Why are my gums swollen?
My teeth seem fine, but my gums on the top and bottom of my mouth look swollen lately. There isn't any pain really, but I'm concerned. Is this something my dentist should check out or is something wrong with my mouth, like a disease?
As you suspected, you should definitely get in to see your dentist to have this checked out. The most common cause of gum swelling is something called gingivitis. Gingivitis is inflammation of the gum lining at the base of the teeth. The most common cause of gingivitis is collection of bacteria and food debris between the gum and the teeth. Mild cases of gingivitis will respond to increased dental hygiene (regularly, daily brushing and flossing) to remove the debris. More severe cases may require a deeper dental cleaning, which can be performed in your dentist's office. The reason to get this checked out soon is that severe gingivitis, if left unchecked, can lead to severe damage to the teeth as the gum line erodes away from the inflammation. Also, severe gingivitis can be a source of infection, whereby the bacteria in the gums get into the bloodstream and infect other organs in the body. If you are not very good at keeping up with brushing and flossing, you should start to do that right away. Your dentist will them be able to determine if this is indeed gingivitis and, if so, what other steps need to be taken to clear it up.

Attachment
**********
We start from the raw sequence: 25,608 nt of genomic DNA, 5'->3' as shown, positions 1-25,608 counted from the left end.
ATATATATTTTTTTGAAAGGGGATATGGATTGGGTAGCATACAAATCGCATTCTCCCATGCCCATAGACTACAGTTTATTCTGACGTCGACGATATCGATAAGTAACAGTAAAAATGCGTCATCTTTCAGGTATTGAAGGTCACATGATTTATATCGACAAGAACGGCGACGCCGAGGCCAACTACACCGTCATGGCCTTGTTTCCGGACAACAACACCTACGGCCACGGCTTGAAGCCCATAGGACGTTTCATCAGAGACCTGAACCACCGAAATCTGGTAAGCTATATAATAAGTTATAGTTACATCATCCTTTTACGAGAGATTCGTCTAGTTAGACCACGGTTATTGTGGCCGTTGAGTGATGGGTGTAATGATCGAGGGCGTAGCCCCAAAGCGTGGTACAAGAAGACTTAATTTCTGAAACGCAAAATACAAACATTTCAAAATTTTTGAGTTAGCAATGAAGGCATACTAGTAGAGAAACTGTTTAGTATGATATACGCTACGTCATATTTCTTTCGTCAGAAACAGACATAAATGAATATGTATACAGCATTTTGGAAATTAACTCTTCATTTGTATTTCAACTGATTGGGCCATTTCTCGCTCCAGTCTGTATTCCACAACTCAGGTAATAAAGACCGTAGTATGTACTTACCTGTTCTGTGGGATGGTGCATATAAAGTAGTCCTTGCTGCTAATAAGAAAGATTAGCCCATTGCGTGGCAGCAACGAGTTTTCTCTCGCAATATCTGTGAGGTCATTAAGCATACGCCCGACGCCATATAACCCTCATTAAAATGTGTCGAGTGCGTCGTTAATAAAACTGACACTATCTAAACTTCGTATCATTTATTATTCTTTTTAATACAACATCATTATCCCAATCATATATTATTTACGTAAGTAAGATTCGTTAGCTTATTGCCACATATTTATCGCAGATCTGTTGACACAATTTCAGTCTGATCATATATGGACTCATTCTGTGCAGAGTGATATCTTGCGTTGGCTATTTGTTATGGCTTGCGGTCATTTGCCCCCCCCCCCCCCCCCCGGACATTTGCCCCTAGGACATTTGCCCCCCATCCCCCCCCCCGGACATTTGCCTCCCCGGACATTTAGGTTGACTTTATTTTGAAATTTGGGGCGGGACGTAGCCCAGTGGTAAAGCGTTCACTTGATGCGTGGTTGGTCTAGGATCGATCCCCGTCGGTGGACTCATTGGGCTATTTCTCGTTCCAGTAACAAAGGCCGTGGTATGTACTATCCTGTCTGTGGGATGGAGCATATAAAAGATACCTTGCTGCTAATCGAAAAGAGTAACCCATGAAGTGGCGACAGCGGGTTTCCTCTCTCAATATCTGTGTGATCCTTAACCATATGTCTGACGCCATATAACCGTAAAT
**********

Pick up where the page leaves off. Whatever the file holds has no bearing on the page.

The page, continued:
This answer is for general informational purposes only and is not a substitute for professional medical advice.
If you think you may have a medical emergency, call your doctor or (in the United States) 911 immediately. Always seek the advice of your doctor before starting or changing treatment. Medical professionals who provide responses to health-related questions are intended third party beneficiaries with certain rights under Zocdoc’s Terms of Service.